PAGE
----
Manning's lawyers say punishment preceded trial in WikiLeaks case - The Charleston Gazette

    By Matthew Hay Brown

    BALTIMORE -- By the time he was brought to the Marine Corps brig at Quantico, Va., Army Pfc. Bradley Manning already was world-famous.

    The former intelligence analyst had been accused of giving hundreds of thousands of classified documents to the anti-secrecy group WikiLeaks. Now he was to be held for trial on charges that would include violating the Espionage Act and aiding the enemy.

    At Quantico, where Manning was held from July 2010 until April 2011, he was singled out for punishment before his case had been heard, his lawyers say. At Fort Meade this week, they plan to ask a military judge to dismiss all the charges against him.

    During Manning's first five months at Quantico, the lawyers say, he was held in "the functional equivalent of solitary confinement:" Confined to a six-by-eight-foot cell, with no window or natural light, for more than 23 and a half hours each day.

    He was awakened at 5 a.m. each morning and required to remain awake until 10 p.m., his lawyers say. He was not permitted to lie on his bed or lean against the cell wall. He was not allowed to exercise in his cell.

    Guards were required to check on his well-being every five minutes. If they could not see him -- if he was asleep under his blanket or turned to the wall -- they would wake him.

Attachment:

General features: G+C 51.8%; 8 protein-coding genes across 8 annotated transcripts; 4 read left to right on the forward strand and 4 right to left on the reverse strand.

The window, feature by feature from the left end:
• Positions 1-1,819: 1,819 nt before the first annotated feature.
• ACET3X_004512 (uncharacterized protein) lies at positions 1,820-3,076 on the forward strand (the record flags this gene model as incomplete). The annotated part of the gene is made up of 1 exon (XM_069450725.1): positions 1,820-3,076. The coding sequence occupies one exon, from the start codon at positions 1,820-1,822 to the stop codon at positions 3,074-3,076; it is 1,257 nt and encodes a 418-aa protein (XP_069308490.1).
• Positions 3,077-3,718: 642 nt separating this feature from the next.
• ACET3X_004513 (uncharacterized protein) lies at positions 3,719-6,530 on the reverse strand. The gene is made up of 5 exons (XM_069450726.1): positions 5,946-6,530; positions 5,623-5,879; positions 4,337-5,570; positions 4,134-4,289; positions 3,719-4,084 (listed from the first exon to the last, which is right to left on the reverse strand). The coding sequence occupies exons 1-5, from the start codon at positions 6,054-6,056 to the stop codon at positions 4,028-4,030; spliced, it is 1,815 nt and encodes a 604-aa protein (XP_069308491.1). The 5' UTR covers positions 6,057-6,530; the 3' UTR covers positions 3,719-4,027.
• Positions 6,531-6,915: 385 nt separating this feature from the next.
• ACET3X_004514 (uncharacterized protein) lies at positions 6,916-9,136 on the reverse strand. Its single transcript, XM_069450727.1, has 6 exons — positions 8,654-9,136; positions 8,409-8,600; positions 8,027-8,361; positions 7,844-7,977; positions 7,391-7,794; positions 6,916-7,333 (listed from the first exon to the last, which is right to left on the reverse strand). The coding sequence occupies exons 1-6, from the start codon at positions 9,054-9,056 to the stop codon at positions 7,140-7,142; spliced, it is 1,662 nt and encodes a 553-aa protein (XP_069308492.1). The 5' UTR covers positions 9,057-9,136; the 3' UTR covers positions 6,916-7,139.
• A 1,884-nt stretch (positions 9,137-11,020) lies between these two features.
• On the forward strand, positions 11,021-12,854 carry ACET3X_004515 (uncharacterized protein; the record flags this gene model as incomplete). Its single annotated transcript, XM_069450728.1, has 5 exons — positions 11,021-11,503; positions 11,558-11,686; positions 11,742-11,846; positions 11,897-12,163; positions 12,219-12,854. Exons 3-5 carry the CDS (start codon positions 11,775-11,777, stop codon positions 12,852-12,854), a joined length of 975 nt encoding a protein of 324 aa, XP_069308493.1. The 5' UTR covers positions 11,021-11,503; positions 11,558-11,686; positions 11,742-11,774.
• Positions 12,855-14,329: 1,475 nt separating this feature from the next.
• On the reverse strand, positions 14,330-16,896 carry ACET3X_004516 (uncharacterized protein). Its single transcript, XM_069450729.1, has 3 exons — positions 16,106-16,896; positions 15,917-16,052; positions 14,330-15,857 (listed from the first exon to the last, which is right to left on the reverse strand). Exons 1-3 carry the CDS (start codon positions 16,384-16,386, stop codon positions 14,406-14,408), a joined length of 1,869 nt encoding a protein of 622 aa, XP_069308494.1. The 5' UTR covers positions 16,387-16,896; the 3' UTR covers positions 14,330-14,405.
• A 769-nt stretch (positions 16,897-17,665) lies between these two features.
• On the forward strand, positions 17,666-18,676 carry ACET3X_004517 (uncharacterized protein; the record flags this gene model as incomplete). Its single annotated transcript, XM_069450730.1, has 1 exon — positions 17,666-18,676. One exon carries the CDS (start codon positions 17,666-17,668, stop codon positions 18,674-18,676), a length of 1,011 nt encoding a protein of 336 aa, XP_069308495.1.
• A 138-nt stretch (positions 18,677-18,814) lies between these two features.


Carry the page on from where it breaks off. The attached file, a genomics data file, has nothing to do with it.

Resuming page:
His lawyers say those and other "egregious" conditions at Quantico from his arrival to his transfer to Fort Leavenworth, Kansas, amounted to illegal pretrial punishment, in violation of the Uniform Code of Military Justice and the U.S. Constitution.

    In court papers, lawyer David Coombs says commanders kept Manning in maximum-security custody and prevention-of-injury status in spite of a favorable security assessment and the recommendations of brig psychiatrists.

    According to Coombs, the psychiatrists said Manning did not present a risk to himself, and the prevention-of-injury status was causing him psychological harm.

    Coombs says a senior officer, whose name is blacked out on documents he has released, told brig officials that "nothing is going to happen to PFC Manning on my watch" and "nothing's going to change."

    Coombs describes the conditions as the "flagrant violation of Pfc. Manning's constitutional right to not be punished prior to trial."

    The brig at Quantico was closed in December 2011 as part of the national military base realignment process known as BRAC. A spokesman for the Marine Corps base at Quantico could not be reached for comment on Friday. The Marine Corps and the Pentagon have said Manning was not mistreated.

    At the Fort Leavenworth Joint Regional Correctional Facility, Coombs says, Manning, now 24, has been classified as a medium-custody detainee. He has been allowed to eat and socialize with other detainees, walk around without metal shackles and keep personal hygiene items in his cell.

    Dwight H. Sullivan, a former Marine Corps attorney who now teaches military law at George Washington University, says military law allows for the dismissal of charges against a suspect who is found to have been punished before trial -- but such cases are rare.

    "It's not something that one often sees," Sullivan said. Generally, he said, a judge who finds that a suspect has been punished before trial may credit that punishment against any eventual sentence.

    Should the charges against Manning stand, he is seeking a "10-to-1" credit -- a credit of 10 days served for every day he has spent in pretrial confinement.

    As such, Sullivan said, Manning has "great incentive" to get his allegations on the record now.

    More at